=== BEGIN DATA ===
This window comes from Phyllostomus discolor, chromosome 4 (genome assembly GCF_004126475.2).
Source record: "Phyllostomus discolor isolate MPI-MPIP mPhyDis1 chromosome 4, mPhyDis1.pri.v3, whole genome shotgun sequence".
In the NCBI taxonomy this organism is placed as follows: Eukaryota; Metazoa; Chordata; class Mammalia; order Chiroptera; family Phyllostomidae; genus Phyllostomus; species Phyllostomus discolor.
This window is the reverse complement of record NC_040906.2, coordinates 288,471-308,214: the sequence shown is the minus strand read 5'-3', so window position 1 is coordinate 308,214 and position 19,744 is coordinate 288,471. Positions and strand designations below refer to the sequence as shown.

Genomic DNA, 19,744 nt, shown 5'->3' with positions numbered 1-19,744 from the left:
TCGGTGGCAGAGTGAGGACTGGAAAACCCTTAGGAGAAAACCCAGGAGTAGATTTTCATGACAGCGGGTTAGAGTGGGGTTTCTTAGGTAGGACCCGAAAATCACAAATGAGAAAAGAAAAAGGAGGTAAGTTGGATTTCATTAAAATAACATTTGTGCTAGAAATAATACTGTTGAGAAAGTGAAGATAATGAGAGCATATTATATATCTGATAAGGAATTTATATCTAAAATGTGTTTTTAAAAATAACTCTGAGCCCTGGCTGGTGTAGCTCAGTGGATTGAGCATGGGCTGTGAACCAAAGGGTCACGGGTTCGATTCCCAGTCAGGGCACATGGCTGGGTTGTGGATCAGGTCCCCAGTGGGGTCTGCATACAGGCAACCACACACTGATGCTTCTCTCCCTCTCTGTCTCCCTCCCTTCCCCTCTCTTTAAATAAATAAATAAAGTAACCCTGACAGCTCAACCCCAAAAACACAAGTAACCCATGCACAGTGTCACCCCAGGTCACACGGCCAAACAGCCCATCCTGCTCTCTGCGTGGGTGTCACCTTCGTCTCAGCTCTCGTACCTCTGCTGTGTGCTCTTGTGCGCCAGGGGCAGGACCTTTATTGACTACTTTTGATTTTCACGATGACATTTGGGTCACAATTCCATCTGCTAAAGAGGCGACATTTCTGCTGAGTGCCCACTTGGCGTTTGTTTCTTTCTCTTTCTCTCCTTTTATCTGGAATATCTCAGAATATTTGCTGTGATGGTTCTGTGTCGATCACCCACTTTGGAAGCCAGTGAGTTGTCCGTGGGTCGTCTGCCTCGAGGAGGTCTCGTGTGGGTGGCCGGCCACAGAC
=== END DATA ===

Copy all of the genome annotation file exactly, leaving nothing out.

This window comes from Phyllostomus discolor, chromosome 4 (genome assembly GCF_004126475.2).
Source record: "Phyllostomus discolor isolate MPI-MPIP mPhyDis1 chromosome 4, mPhyDis1.pri.v3, whole genome shotgun sequence".
In the NCBI taxonomy this organism is placed as follows: Eukaryota; Metazoa; Chordata; class Mammalia; order Chiroptera; family Phyllostomidae; genus Phyllostomus; species Phyllostomus discolor.
This window is the reverse complement of record NC_040906.2, coordinates 288,471-308,214: the sequence shown is the minus strand read 5'-3', so window position 1 is coordinate 308,214 and position 19,744 is coordinate 288,471. Positions and strand designations below refer to the sequence as shown.

Genomic DNA, 19,744 nt, shown 5'->3' with positions numbered 1-19,744 from the left:
TCGGTGGCAGAGTGAGGACTGGAAAACCCTTAGGAGAAAACCCAGGAGTAGATTTTCATGACAGCGGGTTAGAGTGGGGTTTCTTAGGTAGGACCCGAAAATCACAAATGAGAAAAGAAAAAGGAGGTAAGTTGGATTTCATTAAAATAACATTTGTGCTAGAAATAATACTGTTGAGAAAGTGAAGATAATGAGAGCATATTATATATCTGATAAGGAATTTATATCTAAAATGTGTTTTTAAAAATAACTCTGAGCCCTGGCTGGTGTAGCTCAGTGGATTGAGCATGGGCTGTGAACCAAAGGGTCACGGGTTCGATTCCCAGTCAGGGCACATGGCTGGGTTGTGGATCAGGTCCCCAGTGGGGTCTGCATACAGGCAACCACACACTGATGCTTCTCTCCCTCTCTGTCTCCCTCCCTTCCCCTCTCTTTAAATAAATAAATAAAGTAACCCTGACAGCTCAACCCCAAAAACACAAGTAACCCATGCACAGTGTCACCCCAGGTCACACGGCCAAACAGCCCATCCTGCTCTCTGCGTGGGTGTCACCTTCGTCTCAGCTCTCGTACCTCTGCTGTGTGCTCTTGTGCGCCAGGGGCAGGACCTTTATTGACTACTTTTGATTTTCACGATGACATTTGGGTCACAATTCCATCTGCTAAAGAGGCGACATTTCTGCTGAGTGCCCACTTGGCGTTTGTTTCTTTCTCTTTCTCTCCTTTTATCTGGAATATCTCAGAATATTTGCTGTGATGGTTCTGTGTCGATCACCCACTTTGGAAGCCAGTGAGTTGTCCGTGGGTCGTCTGCCTCGAGGAGGTCTCGTGTGGGTGGCCGGCCACAGAC